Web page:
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Featured Scientist
Bin-Huei Chen, Ph.D.

College of Human Ecology

Distinguished Professor

Department of Food Sciences

Personal Website

Education background

Ph.D., Department of Food Science Texas A&M University, U.S.A

Research interests

Lipid Chemistry, Pigment Chemistry, Instrumental Analysis, Food Toxicology, Functional Food and Botanical Drug


Bing-Huei Chen, food scientist, received his Ph.D. degree in Food Science & Technology, Texas A & M University, USA in 1988. His postgraduate career includes working at Fu Jen University, Taipei, Taiwan as Associate Professor from 1988–1994, Professor from 1994–2004, Distinguished Chair Professor from 2003–present, Chair of Department of Nutrition and Food Science from 1994-2000, Director of Graduate Institute of Medicine from 2006–2009, and Dean of College of Human Ecology from 2012–2015. He specializes in Lipid Chemistry, Pigment Chemistry, Instrumental Analysis, Food Toxicology, Functional Food and Botanical Drug Development and Biological Activity Determination as well as Nanotechnology. Until now he has published 197 research articles in internationally renowned journals and authored 11 book chapters in edited books published by International Publishers. He has received numerous awards including the prestigious National Invention Gold Medal Award by Ministry of Economics, Taiwan in 2018 and was honored with Outstanding Research Scientist by Ministry of Science and Technology, Taiwan. He was also honored with International Outstanding Inventor of Biotechnology by Taiwan Inventor Association/International Innovation and Invention Alliance Association in 2019 and Distinguished Professor by Chinese Academy of Agricultural Sciences, China in 2015. Most importantly, Prof. Chen has developed a nano-product “Lycopene Chylomicron”, which has completed a phase III clinical trial in both Taiwan and USA in 2017 and demonstrated to be effective in the treatment of patients with prostatauxe syndrome. Expectedly, this product will become the first botanic drug in the world for treatment of patients with prostatauxe syndrome without side effect. More recently, the International Association of Advanced Materials (IAAM), a European organization has honored him with IAAM Scientist Award 2020 for his contribution to the advancement of science and technology. At the same year he was also honored with Vebleo Fellow. He also serves as Editor-in-Chief of the journal “Recent Patents on Food, Nutrition and Agriculture” and Associate Editor of 2 journals “Journal of Food & Drug Analysis” and “Asian Science Bulletin”. In addition, he serves on the editorial board of 135 journals. Currently he is the President of Professors Association, Taiwan and was the Past President of AOAC Taiwan section from 2016-2018.

Preparation of collagen peptide nanoemulsions and liposomes from sturgeon skin and their effects on wound healing and diabetes in mice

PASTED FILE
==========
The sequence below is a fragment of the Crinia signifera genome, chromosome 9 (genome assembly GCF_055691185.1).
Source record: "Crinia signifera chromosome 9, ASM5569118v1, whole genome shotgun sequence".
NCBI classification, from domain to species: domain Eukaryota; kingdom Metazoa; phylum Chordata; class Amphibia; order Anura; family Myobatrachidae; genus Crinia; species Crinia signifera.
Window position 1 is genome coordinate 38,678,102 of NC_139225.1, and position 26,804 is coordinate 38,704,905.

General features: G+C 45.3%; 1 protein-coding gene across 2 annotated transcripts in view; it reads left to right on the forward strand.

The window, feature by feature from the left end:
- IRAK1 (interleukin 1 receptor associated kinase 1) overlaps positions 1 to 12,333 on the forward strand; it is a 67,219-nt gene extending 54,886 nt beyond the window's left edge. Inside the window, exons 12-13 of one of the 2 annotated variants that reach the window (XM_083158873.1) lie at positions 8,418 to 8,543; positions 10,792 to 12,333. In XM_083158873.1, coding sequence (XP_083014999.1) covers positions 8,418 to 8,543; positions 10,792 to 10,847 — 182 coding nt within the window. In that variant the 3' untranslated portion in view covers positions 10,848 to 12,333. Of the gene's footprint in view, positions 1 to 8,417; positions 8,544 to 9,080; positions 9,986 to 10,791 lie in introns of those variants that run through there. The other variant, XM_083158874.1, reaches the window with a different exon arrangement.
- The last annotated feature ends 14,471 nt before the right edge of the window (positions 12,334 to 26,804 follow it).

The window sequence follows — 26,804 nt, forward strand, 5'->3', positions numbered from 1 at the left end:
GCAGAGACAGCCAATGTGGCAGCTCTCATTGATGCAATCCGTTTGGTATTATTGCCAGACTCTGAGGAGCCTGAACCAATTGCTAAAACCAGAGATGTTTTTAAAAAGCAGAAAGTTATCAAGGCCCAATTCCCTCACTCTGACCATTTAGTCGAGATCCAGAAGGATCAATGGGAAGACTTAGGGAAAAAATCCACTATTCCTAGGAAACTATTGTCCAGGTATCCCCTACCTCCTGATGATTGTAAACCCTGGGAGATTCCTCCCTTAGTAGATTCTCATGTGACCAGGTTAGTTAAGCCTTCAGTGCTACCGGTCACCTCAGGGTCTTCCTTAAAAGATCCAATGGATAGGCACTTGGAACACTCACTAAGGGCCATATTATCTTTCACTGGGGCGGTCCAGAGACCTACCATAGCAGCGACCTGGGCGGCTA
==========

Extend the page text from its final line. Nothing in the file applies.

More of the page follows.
Danube sturgeon fish (Acipenser gueldenstaedtii) grows in clear and pollution-free (mountain) spring water at a high altitude and low water temperature (18-23°C). Danube sturgeon can produce a lot of waste during processing with the major by-product being fish skin, a rich source of collagen. Collagen is a vital protein in the human body, mainly present in connective tissue. Collagen can be decomposed by enzymes to yield various small peptides known as collagen hydrolysate, while collagen peptides can be obtained through extraction and enzymatic hydrolysis of collagen. Since collagen extracted from fish skin is a macromolecule, it can be decomposed by gastric acid and enzymes after oral administration through the gastrointestinal tract. Therefore, the objectives of this study were to extract and purify collagen peptides from fish skin and then prepare nanoemulsions as well as liposomes for peptide encapsulation to increase the peptide stability and absorption in vivo. Following acetic acid (0.5 M and 0.75 M) treatment, ultrasonic assisted extraction of collagen, and pepsin addition (0.1 % pepsin, 400 units/mg) for decomposition of collagen, followed by dialysis by using the membrane with molecular weight cut off (MWCO) of 1-30 kDa, hydrolysis with different enzymes (pepsin, trypsin, papain, alcalase, or flavourzyme), and purification with gel filtration chromatography by using a sephadex G-10 gel to remove peptide with MW >700Da. The amino acids of acid-soluble collagen (ASC) and pepsinsoluble collagen (PSC) were determined qualitatively and quantitatively by HPLC-DAD, and the MW of collagen peptide was determined by sodium dodecyl sulfate polyacrylamide gel electrophoresis (SDS-PAGE) and LR-MALDI-MS, and the degree of hydrolysis of collagen peptide was determined by the OPA method. Results showed that with acetic acid (0.75 M) and ultrasonic extraction (80 % amplitude, 20 kHz, 30 min), a high extraction yield of fish skin collagen and peptide was obtained. Amino acids in ASC and PSC were separated and identified by HPLC-DAD,in which glycine and proline were the most abundant. The collagen content was 13.4 mg/g. PSC (Pepsin soluble collagen) was added with 5 enzymes including pepsin, trypsin, papain, alcalase, and flavourzyme, and the degree of hydrolysis as detected by OPA method was 12.99 %, 51%, 58.94 %, 51.86 % and 69.29 %, respectively. The hydrolysis efficiency of 5 enzymes was found to be flavourzyme > papain > alcalase > trypsin > pepsin. After purification with Sephadex G-10 gel, the molecular weight of peptide with MW <700 Da accounted for 40% of all the fragments. The average particle size, polydispersity index and zeta potential of the collagen peptide nanoemulsion was 17.08 nm, 0.316 and -48.88 mV, respectively, with the average particle size, polydispersity index and zeta potential of the collagen peptide liposome was 44.58 nm, 0.210 and -57.8 mV, respectively.